Electronic Café was the culmination of a three-stage Mobile Image trajectory, each represented by a major project. The first, Satellite Arts (The Image as Place), 1977 (fig. 4), was a set of improvisational dance collaborations performed by individuals in two locations—the Goddard Space Flight Center (Greenbelt, MD) and the Ames Research Center (Mountain View, CA)—joined via bi-directional satellite uplink. While watching the live video transmission from alternate sites, the dancers coordinated their movements to align with those of their displaced partners. Mobile Image conceived of these performances as “tests,” the results of which were only complete within the space of a composite television display. This display—an “image as place”—was not simply a screen that frames and reproduces a camera’s view, but a distinct arena with its own laws of time and space, a “visual architecture” existing in a parallel, but no less authentic, reality.9 Satellite Arts presented technology as an extension of both the physical body and the self in space and time, demonstrating possibilities for “genuine experience” via telecommunications. To Mobile Image, this conception could be politically potent, initiating new forms of resistance against then-current norms of social and spatial interaction, which were more often than not limited to an extension and imposition of private attitudes and interests. The work was set against what the artists saw as the threat of “cultural imperialism through electronics.”10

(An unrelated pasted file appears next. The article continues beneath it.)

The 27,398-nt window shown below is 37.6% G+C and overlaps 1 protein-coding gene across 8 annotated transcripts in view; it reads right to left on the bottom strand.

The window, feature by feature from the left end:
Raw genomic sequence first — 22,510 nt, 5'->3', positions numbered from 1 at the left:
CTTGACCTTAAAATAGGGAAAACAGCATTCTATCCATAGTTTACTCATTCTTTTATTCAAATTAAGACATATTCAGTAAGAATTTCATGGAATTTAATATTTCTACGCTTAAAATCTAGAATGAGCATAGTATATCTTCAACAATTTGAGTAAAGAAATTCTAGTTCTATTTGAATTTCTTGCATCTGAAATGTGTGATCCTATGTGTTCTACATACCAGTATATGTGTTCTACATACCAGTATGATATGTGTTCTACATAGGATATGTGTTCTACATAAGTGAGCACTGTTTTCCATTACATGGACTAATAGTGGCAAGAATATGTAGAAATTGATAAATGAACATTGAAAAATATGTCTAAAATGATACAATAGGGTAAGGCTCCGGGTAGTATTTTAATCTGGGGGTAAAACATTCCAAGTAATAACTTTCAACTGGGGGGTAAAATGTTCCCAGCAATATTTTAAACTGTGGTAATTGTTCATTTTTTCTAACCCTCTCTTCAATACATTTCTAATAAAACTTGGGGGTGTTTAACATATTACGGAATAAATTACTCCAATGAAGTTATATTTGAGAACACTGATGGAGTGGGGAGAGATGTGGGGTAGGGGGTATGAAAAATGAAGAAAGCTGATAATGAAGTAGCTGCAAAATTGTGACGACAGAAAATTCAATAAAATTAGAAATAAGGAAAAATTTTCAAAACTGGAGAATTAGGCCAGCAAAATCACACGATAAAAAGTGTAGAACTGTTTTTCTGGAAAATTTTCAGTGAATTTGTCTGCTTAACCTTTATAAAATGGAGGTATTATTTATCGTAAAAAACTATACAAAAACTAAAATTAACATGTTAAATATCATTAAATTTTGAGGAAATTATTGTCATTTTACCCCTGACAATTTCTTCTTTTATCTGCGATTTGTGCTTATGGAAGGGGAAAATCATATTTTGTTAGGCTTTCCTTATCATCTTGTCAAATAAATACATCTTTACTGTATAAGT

Their next major project, Hole-in-Space, 1980 (fig. 5), was at once simpler and more expansive. Subtitled “A Public Communication Sculpture,” the work consisted of two large screens—one in New York, one in Los Angeles—linked by live satellite feed. For two hours per day, over three successive evenings, people could see, hear, and interact with one another in real time from opposite sides of the country. Unannounced and with no preset rules, the work presented a new kind of social experience, a demonstration of what the artists called a “globally distributed electronic commons.”11 Unlike Satellite Arts, Hole-in-Space neither established an alternative arena in the screen, nor instructed participants to perform in certain ways.12 Rather than set up a virtual location, the work dissolved geographical barriers and allowed people to use the arrangement however they saw fit. The essential objective was to open up new possibilities for technologically generated social exchange and community. Mobile Image thus transitioned from an arena of experimental art and performance to “real life” intervention and interaction, from the magical space of the autonomous screen (e.g., Satellite Arts) to direct and self-reflective public use and the social possibilities spawned by relatively unrestricted communication systems. Here, innovation was a matter not of new technological capabilities—indeed, such capabilities had been around for decades by that point—but of expanded use. Several participants acknowledged this and expressed frustration that it had not come sooner. “It’s fantastic!” one exclaimed, “Except they could have done it 25-30 years ago. Why didn’t they?”13 These moments of recognition were crucial: it was then that audience members realized that certain technologies are circumscribed by ownership and power, that they actually have multiple ways of functioning—some emphasized, some repressed.